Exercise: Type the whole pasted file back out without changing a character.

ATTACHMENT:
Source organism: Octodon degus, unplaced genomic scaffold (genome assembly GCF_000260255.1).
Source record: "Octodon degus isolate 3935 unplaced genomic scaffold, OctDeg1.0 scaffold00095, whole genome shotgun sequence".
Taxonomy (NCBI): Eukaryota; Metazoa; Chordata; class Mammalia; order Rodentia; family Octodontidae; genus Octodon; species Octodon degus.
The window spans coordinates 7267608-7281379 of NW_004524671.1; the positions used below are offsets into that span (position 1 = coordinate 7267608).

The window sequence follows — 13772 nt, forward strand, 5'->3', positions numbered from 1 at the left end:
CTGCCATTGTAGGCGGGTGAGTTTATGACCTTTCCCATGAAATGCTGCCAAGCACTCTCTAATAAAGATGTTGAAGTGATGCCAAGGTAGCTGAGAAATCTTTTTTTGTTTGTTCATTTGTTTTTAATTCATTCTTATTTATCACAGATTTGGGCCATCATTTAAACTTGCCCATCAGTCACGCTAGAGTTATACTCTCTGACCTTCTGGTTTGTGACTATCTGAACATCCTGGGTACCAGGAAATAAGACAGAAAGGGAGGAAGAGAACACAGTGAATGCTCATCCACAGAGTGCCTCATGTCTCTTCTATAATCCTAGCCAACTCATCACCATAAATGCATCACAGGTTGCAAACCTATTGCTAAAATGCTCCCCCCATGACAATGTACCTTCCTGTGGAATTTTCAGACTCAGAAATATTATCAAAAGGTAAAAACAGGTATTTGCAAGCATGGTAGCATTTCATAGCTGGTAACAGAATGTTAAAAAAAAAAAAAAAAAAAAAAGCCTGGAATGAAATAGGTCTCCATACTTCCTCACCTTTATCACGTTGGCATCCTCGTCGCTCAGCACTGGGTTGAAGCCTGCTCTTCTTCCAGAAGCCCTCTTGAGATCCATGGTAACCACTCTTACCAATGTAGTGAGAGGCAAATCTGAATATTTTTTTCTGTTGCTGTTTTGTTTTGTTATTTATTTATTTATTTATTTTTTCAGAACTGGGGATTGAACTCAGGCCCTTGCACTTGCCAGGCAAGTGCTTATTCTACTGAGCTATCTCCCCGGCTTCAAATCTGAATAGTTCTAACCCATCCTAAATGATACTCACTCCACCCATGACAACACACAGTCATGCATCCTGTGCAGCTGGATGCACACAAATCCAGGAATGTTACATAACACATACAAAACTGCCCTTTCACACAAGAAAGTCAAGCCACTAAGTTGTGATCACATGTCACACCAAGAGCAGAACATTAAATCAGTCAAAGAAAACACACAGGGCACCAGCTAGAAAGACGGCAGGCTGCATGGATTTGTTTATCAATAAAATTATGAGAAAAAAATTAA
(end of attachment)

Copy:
Source organism: Octodon degus, unplaced genomic scaffold (genome assembly GCF_000260255.1).
Source record: "Octodon degus isolate 3935 unplaced genomic scaffold, OctDeg1.0 scaffold00095, whole genome shotgun sequence".
Taxonomy (NCBI): Eukaryota; Metazoa; Chordata; class Mammalia; order Rodentia; family Octodontidae; genus Octodon; species Octodon degus.
The window spans coordinates 7267608-7281379 of NW_004524671.1; the positions used below are offsets into that span (position 1 = coordinate 7267608).

The window sequence follows — 13772 nt, forward strand, 5'->3', positions numbered from 1 at the left end:
CTGCCATTGTAGGCGGGTGAGTTTATGACCTTTCCCATGAAATGCTGCCAAGCACTCTCTAATAAAGATGTTGAAGTGATGCCAAGGTAGCTGAGAAATCTTTTTTTGTTTGTTCATTTGTTTTTAATTCATTCTTATTTATCACAGATTTGGGCCATCATTTAAACTTGCCCATCAGTCACGCTAGAGTTATACTCTCTGACCTTCTGGTTTGTGACTATCTGAACATCCTGGGTACCAGGAAATAAGACAGAAAGGGAGGAAGAGAACACAGTGAATGCTCATCCACAGAGTGCCTCATGTCTCTTCTATAATCCTAGCCAACTCATCACCATAAATGCATCACAGGTTGCAAACCTATTGCTAAAATGCTCCCCCCATGACAATGTACCTTCCTGTGGAATTTTCAGACTCAGAAATATTATCAAAAGGTAAAAACAGGTATTTGCAAGCATGGTAGCATTTCATAGCTGGTAACAGAATGTTAAAAAAAAAAAAAAAAAAAAAAGCCTGGAATGAAATAGGTCTCCATACTTCCTCACCTTTATCACGTTGGCATCCTCGTCGCTCAGCACTGGGTTGAAGCCTGCTCTTCTTCCAGAAGCCCTCTTGAGATCCATGGTAACCACTCTTACCAATGTAGTGAGAGGCAAATCTGAATATTTTTTTCTGTTGCTGTTTTGTTTTGTTATTTATTTATTTATTTATTTTTTCAGAACTGGGGATTGAACTCAGGCCCTTGCACTTGCCAGGCAAGTGCTTATTCTACTGAGCTATCTCCCCGGCTTCAAATCTGAATAGTTCTAACCCATCCTAAATGATACTCACTCCACCCATGACAACACACAGTCATGCATCCTGTGCAGCTGGATGCACACAAATCCAGGAATGTTACATAACACATACAAAACTGCCCTTTCACACAAGAAAGTCAAGCCACTAAGTTGTGATCACATGTCACACCAAGAGCAGAACATTAAATCAGTCAAAGAAAACACACAGGGCACCAGCTAGAAAGACGGCAGGCTGCATGGATTTGTTTATCAATAAAATTATGAGAAAAAAATTAA